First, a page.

This week's book giveaway is in the Big Data forum. We're giving away four copies of Elasticsearch in Action and have Radu Gheorghe & Matthew Lee Hinman on-line! See this thread for details.

Q: How many cuts can a round cake have in order to get the maximum number of similar size pieces? justify the answer?

This is a famous interview question..well now most of candidates prepare that question before it asks in an interview but when your first time facing it in a interview its a pretty decent question to measure your analytical or the way of you thinking

The first cut divides the cake into two pieces. The second cut, which passes through both of those pieces, divides them into four pieces. The third cut, which passes through all four pieces, divides them into eight pieces.

Since this is the mathematical no-crumb cake, four cuts produce 16 pieces, five cuts produce 32 pieces... you should be getting the picture by now.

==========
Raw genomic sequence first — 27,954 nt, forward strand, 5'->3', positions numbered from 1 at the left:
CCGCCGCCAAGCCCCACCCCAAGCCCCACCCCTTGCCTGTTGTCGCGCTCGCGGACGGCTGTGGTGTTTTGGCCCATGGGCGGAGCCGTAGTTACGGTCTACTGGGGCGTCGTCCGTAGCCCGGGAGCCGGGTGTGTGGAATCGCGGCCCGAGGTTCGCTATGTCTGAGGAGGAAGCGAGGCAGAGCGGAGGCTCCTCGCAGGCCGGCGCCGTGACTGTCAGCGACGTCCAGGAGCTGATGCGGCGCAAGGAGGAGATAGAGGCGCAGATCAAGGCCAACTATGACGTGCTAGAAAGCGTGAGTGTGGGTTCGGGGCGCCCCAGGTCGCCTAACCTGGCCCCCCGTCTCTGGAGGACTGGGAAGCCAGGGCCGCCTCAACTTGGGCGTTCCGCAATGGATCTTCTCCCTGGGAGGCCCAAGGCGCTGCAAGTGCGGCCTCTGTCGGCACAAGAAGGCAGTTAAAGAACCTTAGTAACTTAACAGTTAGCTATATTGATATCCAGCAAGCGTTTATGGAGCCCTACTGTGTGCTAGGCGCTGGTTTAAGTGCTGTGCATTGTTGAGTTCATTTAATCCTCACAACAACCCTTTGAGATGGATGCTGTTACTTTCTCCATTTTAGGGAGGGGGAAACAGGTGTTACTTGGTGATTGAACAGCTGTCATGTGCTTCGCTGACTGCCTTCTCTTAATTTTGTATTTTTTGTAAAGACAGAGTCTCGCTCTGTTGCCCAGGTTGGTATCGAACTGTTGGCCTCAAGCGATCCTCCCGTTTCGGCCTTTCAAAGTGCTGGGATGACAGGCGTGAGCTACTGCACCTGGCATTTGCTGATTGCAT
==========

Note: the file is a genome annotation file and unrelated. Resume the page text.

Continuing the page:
Paul Clapham wrote:The first cut divides the cake into two pieces. The second cut, which passes through both of those pieces, divides them into four pieces. The third cut, which passes through all four pieces, divides them into eight pieces.

Since this is the mathematical no-crumb cake, four cuts produce 16 pieces, five cuts produce 32 pieces... you should be getting the picture by now.

They are not similar sized pieces. Or if they are I need a diagram :wink:

When you do things right, people won't be sure you've done anything at all.

They can be, if you are permitted to rearrange pieces in between cuts. Nothing in the problem statement seems to preclude this.

For the version of the problem requiring just eight pieces, it's possible to do this without rearranging pieces - if the top and bottom of the cake are identical. Or at least if they're similar enough that the eight octants can be considered "similar sized". For a cake with frosting, most of us would not consider pieces from the top to be equivalent to pieces from the bottom. but perhaps we're supposed to overlook that.